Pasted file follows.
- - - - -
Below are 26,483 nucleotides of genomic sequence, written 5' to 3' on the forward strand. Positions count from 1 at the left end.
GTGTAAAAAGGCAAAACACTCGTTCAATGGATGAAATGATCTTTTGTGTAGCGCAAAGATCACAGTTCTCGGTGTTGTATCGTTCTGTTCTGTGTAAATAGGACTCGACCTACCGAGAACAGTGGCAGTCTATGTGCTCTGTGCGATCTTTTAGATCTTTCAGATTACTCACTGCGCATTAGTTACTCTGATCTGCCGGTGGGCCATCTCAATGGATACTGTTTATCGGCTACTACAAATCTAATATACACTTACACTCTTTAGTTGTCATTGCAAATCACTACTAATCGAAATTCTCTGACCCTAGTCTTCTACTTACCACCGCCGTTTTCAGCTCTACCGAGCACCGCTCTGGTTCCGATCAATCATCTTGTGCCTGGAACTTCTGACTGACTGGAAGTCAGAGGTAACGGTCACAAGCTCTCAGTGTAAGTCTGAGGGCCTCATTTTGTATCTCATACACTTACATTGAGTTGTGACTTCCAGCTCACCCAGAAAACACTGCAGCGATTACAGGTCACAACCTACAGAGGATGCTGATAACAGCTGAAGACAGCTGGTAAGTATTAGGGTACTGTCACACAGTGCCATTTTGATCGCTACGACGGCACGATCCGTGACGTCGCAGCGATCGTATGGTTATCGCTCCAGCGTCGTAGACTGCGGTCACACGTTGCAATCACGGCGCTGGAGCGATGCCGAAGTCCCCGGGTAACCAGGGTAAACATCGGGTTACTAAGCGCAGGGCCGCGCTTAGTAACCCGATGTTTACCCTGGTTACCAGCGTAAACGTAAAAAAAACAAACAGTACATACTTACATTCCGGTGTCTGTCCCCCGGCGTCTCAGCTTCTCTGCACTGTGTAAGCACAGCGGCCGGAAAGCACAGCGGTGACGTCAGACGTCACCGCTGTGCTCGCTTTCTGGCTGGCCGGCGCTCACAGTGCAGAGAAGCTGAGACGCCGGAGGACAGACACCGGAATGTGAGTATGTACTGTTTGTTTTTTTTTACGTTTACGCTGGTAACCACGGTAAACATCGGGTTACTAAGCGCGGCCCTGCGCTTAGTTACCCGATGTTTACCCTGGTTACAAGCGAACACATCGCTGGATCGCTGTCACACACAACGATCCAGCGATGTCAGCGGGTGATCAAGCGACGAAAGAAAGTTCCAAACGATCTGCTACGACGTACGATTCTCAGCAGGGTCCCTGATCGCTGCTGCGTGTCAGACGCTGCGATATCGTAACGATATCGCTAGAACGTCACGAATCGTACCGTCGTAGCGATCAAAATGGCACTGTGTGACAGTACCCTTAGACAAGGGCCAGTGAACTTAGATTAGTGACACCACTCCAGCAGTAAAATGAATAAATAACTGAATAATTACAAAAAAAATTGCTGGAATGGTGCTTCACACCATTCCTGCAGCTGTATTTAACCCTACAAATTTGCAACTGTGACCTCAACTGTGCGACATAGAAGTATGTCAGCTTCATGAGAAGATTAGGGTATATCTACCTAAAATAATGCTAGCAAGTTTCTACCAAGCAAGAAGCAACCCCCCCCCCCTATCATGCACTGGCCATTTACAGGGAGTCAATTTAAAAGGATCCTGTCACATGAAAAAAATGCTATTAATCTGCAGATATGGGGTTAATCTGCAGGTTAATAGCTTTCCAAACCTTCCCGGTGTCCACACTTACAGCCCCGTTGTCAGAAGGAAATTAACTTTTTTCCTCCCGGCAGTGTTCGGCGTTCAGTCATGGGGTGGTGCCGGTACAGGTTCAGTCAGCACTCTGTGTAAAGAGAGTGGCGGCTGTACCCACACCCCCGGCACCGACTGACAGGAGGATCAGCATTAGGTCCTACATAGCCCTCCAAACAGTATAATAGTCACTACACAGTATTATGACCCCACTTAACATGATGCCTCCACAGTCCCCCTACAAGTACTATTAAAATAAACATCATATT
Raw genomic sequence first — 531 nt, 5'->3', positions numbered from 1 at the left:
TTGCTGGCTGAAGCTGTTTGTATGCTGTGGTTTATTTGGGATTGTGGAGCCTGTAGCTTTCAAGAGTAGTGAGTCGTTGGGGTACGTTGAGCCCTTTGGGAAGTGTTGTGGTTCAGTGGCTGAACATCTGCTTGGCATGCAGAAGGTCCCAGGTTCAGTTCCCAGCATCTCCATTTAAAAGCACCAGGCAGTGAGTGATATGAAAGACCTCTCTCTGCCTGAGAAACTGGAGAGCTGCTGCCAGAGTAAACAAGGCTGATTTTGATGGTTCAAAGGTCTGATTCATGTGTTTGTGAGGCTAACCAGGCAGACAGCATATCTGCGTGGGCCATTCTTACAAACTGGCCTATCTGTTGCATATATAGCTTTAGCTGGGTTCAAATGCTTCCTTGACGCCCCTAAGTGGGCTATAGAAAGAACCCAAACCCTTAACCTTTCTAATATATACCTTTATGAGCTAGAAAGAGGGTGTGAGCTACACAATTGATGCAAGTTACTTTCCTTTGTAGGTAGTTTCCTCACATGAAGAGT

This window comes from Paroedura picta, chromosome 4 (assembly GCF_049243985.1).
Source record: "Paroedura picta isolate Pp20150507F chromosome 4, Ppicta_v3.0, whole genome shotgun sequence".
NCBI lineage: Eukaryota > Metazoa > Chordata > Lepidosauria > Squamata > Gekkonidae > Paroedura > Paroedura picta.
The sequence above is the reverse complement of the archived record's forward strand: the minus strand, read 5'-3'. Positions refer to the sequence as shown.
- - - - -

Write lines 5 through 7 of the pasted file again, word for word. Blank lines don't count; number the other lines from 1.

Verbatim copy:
This window comes from Paroedura picta, chromosome 4 (assembly GCF_049243985.1).
Source record: "Paroedura picta isolate Pp20150507F chromosome 4, Ppicta_v3.0, whole genome shotgun sequence".
NCBI lineage: Eukaryota > Metazoa > Chordata > Lepidosauria > Squamata > Gekkonidae > Paroedura > Paroedura picta.